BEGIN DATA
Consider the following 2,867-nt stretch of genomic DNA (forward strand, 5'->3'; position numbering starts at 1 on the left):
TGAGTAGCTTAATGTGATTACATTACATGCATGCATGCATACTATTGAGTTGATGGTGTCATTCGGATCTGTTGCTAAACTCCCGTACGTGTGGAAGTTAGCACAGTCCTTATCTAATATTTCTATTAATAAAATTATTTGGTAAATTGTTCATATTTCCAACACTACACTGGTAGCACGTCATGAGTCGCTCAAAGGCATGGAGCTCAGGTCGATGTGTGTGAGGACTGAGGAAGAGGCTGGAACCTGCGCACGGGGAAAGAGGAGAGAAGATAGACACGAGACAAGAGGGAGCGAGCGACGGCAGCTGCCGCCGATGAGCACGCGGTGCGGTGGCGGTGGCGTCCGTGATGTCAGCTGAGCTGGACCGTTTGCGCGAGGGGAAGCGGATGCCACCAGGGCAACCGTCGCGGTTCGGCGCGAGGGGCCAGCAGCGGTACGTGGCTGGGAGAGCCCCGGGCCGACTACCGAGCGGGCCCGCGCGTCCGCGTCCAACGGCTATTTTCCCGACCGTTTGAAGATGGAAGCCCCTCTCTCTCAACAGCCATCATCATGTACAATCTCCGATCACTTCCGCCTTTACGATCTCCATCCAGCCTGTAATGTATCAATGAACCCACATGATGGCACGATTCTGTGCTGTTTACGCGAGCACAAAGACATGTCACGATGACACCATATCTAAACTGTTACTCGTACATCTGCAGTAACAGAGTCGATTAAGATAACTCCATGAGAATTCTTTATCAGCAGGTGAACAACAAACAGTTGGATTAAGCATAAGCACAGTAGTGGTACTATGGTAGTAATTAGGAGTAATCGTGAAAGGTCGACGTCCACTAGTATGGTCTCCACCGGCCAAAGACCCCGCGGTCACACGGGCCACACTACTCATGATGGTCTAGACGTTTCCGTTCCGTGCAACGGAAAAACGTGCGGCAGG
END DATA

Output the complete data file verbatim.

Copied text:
Consider the following 2,867-nt stretch of genomic DNA (forward strand, 5'->3'; position numbering starts at 1 on the left):
TGAGTAGCTTAATGTGATTACATTACATGCATGCATGCATACTATTGAGTTGATGGTGTCATTCGGATCTGTTGCTAAACTCCCGTACGTGTGGAAGTTAGCACAGTCCTTATCTAATATTTCTATTAATAAAATTATTTGGTAAATTGTTCATATTTCCAACACTACACTGGTAGCACGTCATGAGTCGCTCAAAGGCATGGAGCTCAGGTCGATGTGTGTGAGGACTGAGGAAGAGGCTGGAACCTGCGCACGGGGAAAGAGGAGAGAAGATAGACACGAGACAAGAGGGAGCGAGCGACGGCAGCTGCCGCCGATGAGCACGCGGTGCGGTGGCGGTGGCGTCCGTGATGTCAGCTGAGCTGGACCGTTTGCGCGAGGGGAAGCGGATGCCACCAGGGCAACCGTCGCGGTTCGGCGCGAGGGGCCAGCAGCGGTACGTGGCTGGGAGAGCCCCGGGCCGACTACCGAGCGGGCCCGCGCGTCCGCGTCCAACGGCTATTTTCCCGACCGTTTGAAGATGGAAGCCCCTCTCTCTCAACAGCCATCATCATGTACAATCTCCGATCACTTCCGCCTTTACGATCTCCATCCAGCCTGTAATGTATCAATGAACCCACATGATGGCACGATTCTGTGCTGTTTACGCGAGCACAAAGACATGTCACGATGACACCATATCTAAACTGTTACTCGTACATCTGCAGTAACAGAGTCGATTAAGATAACTCCATGAGAATTCTTTATCAGCAGGTGAACAACAAACAGTTGGATTAAGCATAAGCACAGTAGTGGTACTATGGTAGTAATTAGGAGTAATCGTGAAAGGTCGACGTCCACTAGTATGGTCTCCACCGGCCAAAGACCCCGCGGTCACACGGGCCACACTACTCATGATGGTCTAGACGTTTCCGTTCCGTGCAACGGAAAAACGTGCGGCAGG